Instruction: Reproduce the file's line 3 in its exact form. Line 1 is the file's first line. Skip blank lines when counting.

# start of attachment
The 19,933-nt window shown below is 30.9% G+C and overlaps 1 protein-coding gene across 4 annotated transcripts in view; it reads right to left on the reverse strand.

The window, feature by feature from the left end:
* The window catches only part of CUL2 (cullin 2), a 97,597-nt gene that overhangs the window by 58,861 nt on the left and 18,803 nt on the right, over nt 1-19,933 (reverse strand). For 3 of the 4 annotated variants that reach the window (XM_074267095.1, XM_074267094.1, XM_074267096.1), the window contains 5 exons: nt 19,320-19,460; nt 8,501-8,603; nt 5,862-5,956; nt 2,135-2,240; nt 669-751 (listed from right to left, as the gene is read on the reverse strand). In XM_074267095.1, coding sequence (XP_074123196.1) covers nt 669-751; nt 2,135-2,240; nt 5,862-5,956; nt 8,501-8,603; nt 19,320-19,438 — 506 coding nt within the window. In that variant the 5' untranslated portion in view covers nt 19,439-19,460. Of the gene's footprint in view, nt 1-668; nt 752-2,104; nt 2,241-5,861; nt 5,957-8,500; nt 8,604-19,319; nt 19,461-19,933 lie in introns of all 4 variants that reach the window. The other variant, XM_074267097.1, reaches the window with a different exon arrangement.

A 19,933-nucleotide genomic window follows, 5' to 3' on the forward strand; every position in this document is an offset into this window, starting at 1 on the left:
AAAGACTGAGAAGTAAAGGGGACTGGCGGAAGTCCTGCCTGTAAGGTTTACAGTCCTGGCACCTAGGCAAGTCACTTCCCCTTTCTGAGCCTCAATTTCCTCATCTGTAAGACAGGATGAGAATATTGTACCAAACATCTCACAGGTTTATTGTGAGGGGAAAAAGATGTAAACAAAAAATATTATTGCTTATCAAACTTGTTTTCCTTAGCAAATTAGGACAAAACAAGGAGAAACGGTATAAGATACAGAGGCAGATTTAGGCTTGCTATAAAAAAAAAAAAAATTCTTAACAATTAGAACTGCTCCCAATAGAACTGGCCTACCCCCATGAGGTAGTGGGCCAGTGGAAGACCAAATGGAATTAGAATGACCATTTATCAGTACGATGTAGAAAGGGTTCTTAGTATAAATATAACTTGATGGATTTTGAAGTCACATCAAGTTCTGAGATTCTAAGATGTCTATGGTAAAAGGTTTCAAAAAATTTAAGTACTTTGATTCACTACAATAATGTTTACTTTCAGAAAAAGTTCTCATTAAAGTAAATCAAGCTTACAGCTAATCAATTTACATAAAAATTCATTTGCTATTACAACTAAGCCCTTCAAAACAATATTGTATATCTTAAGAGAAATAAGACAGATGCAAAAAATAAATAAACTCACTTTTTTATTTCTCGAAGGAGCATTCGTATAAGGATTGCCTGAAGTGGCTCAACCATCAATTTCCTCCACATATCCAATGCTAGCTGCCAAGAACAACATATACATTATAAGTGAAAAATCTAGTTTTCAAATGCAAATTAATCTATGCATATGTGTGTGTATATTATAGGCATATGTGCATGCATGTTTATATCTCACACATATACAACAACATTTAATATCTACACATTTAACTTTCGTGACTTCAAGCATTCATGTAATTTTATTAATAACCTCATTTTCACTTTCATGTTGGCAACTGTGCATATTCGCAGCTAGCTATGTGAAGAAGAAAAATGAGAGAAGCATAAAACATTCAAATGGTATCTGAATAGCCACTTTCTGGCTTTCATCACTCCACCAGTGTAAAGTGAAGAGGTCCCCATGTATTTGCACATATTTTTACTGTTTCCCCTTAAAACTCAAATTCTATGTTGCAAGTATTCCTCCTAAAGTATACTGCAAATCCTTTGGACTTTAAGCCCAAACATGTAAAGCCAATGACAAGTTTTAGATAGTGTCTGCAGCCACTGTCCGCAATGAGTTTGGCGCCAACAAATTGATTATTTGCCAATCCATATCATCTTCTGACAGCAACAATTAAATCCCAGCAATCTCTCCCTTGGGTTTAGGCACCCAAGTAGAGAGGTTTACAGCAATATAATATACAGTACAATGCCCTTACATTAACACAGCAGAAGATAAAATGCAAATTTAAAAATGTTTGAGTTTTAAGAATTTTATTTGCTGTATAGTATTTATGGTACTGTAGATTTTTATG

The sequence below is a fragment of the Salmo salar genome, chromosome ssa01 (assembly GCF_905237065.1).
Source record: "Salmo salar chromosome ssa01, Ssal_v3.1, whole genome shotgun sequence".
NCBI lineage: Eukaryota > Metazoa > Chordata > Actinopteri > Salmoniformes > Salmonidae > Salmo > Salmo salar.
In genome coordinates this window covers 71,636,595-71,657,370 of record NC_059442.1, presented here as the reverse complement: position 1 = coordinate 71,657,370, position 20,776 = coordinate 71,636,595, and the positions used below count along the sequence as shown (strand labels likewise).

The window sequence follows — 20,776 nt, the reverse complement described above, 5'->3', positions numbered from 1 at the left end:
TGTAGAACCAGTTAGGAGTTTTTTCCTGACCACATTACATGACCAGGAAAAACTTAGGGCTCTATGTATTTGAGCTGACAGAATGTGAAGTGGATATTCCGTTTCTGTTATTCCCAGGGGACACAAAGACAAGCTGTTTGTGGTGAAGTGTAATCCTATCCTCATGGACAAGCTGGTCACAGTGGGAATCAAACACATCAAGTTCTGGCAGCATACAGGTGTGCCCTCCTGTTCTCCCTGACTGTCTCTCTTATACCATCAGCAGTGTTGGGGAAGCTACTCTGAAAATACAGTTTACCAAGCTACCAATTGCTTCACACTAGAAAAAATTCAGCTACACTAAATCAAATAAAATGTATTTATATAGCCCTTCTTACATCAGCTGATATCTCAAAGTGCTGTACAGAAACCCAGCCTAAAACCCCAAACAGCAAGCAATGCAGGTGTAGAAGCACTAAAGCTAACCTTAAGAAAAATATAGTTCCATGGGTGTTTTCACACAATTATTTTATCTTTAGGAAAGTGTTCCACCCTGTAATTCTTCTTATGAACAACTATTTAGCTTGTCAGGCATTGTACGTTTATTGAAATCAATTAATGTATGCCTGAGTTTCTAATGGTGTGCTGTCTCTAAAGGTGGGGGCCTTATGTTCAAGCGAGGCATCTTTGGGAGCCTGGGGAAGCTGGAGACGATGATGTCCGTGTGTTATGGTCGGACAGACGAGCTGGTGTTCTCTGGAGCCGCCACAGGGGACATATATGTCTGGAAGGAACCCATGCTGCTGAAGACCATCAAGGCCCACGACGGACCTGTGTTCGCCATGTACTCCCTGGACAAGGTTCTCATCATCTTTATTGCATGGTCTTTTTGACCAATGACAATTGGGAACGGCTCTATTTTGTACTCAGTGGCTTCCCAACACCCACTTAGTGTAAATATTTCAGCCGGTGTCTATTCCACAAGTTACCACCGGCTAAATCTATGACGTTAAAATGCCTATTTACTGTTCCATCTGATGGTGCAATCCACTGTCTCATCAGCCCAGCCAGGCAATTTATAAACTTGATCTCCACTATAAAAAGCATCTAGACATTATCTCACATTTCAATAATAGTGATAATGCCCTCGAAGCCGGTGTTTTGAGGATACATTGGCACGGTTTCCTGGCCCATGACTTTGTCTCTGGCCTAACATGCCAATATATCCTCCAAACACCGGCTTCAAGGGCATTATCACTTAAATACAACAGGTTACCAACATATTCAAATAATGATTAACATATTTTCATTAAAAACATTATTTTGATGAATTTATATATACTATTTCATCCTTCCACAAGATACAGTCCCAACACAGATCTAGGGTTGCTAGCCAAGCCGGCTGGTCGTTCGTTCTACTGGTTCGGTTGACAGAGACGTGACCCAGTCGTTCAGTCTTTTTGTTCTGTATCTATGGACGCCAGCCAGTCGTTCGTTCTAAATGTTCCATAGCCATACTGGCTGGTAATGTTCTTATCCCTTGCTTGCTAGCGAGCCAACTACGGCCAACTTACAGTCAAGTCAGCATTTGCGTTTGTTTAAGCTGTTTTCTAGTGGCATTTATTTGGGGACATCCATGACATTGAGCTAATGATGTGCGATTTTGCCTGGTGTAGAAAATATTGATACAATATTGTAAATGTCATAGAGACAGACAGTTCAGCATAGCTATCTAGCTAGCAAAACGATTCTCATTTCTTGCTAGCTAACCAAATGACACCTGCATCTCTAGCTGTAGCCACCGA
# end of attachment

* The window catches only part of CUL2 (cullin 2), a 97,597-nt gene that overhangs the window by 58,861 nt on the left and 18,803 nt on the right, over nt 1-19,933 (reverse strand). For 3 of the 4 annotated variants that reach the window (XM_074267095.1, XM_074267094.1, XM_074267096.1), the window contains 5 exons: nt 19,320-19,460; nt 8,501-8,603; nt 5,862-5,956; nt 2,135-2,240; nt 669-751 (listed from right to left, as the gene is read on the reverse strand). In XM_074267095.1, coding sequence (XP_074123196.1) covers nt 669-751; nt 2,135-2,240; nt 5,862-5,956; nt 8,501-8,603; nt 19,320-19,438 — 506 coding nt within the window. In that variant the 5' untranslated portion in view covers nt 19,439-19,460. Of the gene's footprint in view, nt 1-668; nt 752-2,104; nt 2,241-5,861; nt 5,957-8,500; nt 8,604-19,319; nt 19,461-19,933 lie in introns of all 4 variants that reach the window. The other variant, XM_074267097.1, reaches the window with a different exon arrangement.